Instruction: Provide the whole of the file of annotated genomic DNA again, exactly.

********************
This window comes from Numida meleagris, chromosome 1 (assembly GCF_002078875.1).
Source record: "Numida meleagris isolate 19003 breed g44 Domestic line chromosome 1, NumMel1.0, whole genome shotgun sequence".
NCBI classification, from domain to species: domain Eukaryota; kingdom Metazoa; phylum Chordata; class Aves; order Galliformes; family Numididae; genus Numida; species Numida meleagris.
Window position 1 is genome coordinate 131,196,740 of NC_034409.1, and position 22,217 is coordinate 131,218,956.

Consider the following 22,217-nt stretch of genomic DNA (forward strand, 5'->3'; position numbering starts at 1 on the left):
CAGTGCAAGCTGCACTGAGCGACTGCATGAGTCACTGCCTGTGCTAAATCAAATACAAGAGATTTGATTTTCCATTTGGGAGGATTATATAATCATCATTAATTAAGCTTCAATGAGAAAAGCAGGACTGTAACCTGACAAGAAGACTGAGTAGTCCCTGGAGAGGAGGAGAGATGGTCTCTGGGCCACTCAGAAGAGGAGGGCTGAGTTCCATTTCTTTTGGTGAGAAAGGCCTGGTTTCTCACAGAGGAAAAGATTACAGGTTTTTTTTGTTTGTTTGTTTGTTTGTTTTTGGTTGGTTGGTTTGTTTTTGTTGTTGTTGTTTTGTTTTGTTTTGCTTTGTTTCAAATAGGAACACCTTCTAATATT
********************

This window comes from Numida meleagris, chromosome 1 (assembly GCF_002078875.1).
Source record: "Numida meleagris isolate 19003 breed g44 Domestic line chromosome 1, NumMel1.0, whole genome shotgun sequence".
NCBI classification, from domain to species: domain Eukaryota; kingdom Metazoa; phylum Chordata; class Aves; order Galliformes; family Numididae; genus Numida; species Numida meleagris.
Window position 1 is genome coordinate 131,196,740 of NC_034409.1, and position 22,217 is coordinate 131,218,956.

Consider the following 22,217-nt stretch of genomic DNA (forward strand, 5'->3'; position numbering starts at 1 on the left):
CAGTGCAAGCTGCACTGAGCGACTGCATGAGTCACTGCCTGTGCTAAATCAAATACAAGAGATTTGATTTTCCATTTGGGAGGATTATATAATCATCATTAATTAAGCTTCAATGAGAAAAGCAGGACTGTAACCTGACAAGAAGACTGAGTAGTCCCTGGAGAGGAGGAGAGATGGTCTCTGGGCCACTCAGAAGAGGAGGGCTGAGTTCCATTTCTTTTGGTGAGAAAGGCCTGGTTTCTCACAGAGGAAAAGATTACAGGTTTTTTTTGTTTGTTTGTTTGTTTGTTTTTGGTTGGTTGGTTTGTTTTTGTTGTTGTTGTTTTGTTTTGTTTTGCTTTGTTTCAAATAGGAACACCTTCTAATATT